I observe that of these I only use YouTube (and don't have a cell phone, use Linux, and Duckduckgo or - rarely - Yahoo as search machines), but that is by the way.

Now a battle has started between Google and the EU:

Compared with the scale of Google’s reach, the EU’s challenge seems almost trivial: it centres on whether Google’s presentation of e-commerce search results favours its own shopping service over rivals. A second mooted investigation would be somewhat wider, focusing on Android.

The spotlight might be on small parts of Google’s empire, but the fight is a deadly serious one: EU authorities have the power to levy fines of up to 10% of Google’s revenues, which topped $45bn in 2014, and to order the search giant to change its behaviour, including in theory changing how some of its results are presented.

Google has made clear that it intends to contest the charges, vigorously. The fight will likely be long, bloody and entertaining for those who like that sort of thing. But it also highlights some of the stark realities of the internet era.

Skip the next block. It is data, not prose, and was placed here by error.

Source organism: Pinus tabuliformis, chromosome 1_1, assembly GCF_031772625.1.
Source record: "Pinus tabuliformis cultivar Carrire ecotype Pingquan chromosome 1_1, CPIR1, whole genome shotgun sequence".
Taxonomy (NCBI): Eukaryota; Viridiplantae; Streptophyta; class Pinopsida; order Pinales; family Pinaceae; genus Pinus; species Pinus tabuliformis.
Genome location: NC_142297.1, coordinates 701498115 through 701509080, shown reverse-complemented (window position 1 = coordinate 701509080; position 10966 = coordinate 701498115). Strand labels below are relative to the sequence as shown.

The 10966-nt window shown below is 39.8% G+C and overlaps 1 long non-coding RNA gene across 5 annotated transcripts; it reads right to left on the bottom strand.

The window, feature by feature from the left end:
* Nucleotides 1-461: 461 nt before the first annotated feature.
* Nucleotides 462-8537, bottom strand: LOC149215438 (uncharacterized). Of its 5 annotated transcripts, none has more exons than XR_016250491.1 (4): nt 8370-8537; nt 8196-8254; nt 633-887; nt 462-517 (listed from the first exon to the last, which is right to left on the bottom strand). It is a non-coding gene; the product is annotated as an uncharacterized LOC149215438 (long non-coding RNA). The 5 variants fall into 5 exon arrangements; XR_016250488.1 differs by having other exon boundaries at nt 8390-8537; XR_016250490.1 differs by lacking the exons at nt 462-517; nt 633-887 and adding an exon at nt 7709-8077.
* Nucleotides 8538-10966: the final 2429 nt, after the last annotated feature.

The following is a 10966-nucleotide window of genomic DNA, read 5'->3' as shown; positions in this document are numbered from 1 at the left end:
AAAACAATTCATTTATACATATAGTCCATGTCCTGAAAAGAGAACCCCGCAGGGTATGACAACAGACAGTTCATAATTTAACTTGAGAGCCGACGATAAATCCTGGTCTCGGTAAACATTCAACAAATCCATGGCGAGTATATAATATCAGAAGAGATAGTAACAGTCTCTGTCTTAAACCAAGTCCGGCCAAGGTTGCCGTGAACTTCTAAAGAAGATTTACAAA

Here is the basic problem:
We are entering an era of near-stateless global giants, several of which will gain the power to act as a monopoly. The world’s legal systems are not ready for such a thing: philosophically, different countries have different levels of concern.
And individual countries for the most part do not have the money or the clout or the will or the ideas or indeed the laws to confont major big corporations.

3. Julian Assange speech prompts judges to boycott legal conference